Week in Review
Global equities on balance ended down again last week as, after a few days of hopeful chatter on a US-China trade deal, Trump again let fly on Friday with a threat to impose tariffs on a further $US100 billion of Chinese imports. That caused the S&P 500 to sag 2.2% on Friday and unwind the hope built up in previous days. Technically, the S&P 500 ended the week at what appears a critical level – just above previous lows in the pullback so far around 2580, and also close to trend line support from the early 2016 low. So far at least, the market is down around 10% from its late January peak – meaning we’re still only in mild “correction” territory.
Interestingly, China did not immediately retaliate with a new round of tariff threats over the weekend – but instead urged US companies to complain about its Government’s threat to global trade. Did China just blink? All we can do is watch this space, as it could still weigh in with another tariff threat of its own sometime this week.
Meanwhile, Trump was a little more conciliatory on Sunday, tweeting that he thinks China will relent and agree to reduced trade barriers. My base case view remains that China and the US will ultimately agree to some form of deal to avoid imposition of all these hefty tariffs, in which case the current global market sell-off will be a buying opportunity.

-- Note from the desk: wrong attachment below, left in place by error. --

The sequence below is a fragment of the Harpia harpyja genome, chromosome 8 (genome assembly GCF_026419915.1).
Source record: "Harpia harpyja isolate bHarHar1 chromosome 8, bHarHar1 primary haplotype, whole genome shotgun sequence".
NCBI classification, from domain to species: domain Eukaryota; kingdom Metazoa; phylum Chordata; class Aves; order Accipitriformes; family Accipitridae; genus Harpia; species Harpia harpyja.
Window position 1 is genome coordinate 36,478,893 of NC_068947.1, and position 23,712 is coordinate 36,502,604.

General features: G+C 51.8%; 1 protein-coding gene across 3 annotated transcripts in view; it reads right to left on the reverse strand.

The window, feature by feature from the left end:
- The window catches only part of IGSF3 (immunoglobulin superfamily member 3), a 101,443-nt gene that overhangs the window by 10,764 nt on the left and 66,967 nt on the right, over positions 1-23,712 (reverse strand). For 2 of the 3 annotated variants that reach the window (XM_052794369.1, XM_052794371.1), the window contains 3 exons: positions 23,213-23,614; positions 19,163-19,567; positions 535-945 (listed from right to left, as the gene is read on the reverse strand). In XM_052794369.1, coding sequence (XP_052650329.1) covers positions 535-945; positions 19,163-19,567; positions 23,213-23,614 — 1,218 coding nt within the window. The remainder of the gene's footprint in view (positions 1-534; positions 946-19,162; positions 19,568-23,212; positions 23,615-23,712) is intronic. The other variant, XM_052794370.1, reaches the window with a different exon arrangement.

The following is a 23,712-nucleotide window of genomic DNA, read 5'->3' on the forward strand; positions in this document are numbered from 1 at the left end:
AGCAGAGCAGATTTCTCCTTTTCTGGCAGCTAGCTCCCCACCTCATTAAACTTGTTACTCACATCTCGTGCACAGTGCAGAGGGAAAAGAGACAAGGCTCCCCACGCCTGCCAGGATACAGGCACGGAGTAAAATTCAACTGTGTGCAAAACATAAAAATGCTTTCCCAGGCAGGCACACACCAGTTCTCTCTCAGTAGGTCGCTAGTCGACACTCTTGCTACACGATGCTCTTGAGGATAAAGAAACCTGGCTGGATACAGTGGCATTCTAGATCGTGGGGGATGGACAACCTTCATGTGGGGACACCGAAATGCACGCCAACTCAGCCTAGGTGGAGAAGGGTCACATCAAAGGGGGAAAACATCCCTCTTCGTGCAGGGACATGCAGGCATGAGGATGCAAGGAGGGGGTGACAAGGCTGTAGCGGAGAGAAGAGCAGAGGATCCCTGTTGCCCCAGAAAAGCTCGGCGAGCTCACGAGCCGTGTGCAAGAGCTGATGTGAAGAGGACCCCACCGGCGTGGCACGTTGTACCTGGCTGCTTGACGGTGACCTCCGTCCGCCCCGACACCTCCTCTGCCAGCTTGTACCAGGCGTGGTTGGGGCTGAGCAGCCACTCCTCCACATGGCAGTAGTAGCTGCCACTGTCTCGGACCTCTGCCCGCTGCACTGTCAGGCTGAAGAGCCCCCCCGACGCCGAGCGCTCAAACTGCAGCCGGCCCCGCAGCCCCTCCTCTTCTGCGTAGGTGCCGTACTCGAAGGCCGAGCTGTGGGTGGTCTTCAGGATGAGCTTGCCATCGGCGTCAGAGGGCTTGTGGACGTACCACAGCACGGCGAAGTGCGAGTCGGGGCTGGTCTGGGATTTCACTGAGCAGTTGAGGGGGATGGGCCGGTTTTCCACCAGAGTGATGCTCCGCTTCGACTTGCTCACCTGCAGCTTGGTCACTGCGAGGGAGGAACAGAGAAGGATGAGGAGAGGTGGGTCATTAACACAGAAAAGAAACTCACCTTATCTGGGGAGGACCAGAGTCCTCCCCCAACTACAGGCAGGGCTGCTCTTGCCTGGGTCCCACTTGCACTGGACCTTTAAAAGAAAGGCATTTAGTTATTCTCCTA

Indeed, in other news, Friday’s US payrolls continued to suggest America is enjoying good growth with low inflation. Although the headline 103k gain in March employment was lower than expected (market +193k), there were chunky upward revisions to employment levels in the previous two months. Average hourly earnings were a touch higher than expected (0.3% vs 0.2%), but the annual rate remained fairly well contained at 2.7%. US wages appear to be grinding up, albeit slowly – which is actually good news for the economy to the extent it helps underpin consumer spending.
Locally, economic news was mixed with a better than expected retail sales report though a slightly greater than expected drop in building approvals. House prices also dipped for the fifth consecutive month in March, led by the Sydney market where the median price is now down 4% from its peak last July. Iron-ore prices also slipped further, which added to the current pullback in the resources sector.
Although attention is likely to remain focused on trade-war fears, this week also marks the start of the US March quarter earnings reporting season. Helped by tax cuts and a weaker $US, earnings should be very solid, which may provide some reassurance that the underlying bull market fundamentals remain in place. Indeed, we’ll also receive updates on US producer and consumer prices, which should also remain relatively benign.
In Australia, we get updates on (reasonably upbeat) business and consumer sentiment on Tuesday and Wednesday respectively. RBA Governor Phil Lowe also speaks on Wednesday and the RBA releases its six-monthly Financial Stability Review report on Friday. I expect little change to the current steady local interest rates outlook.
Have a Great Week!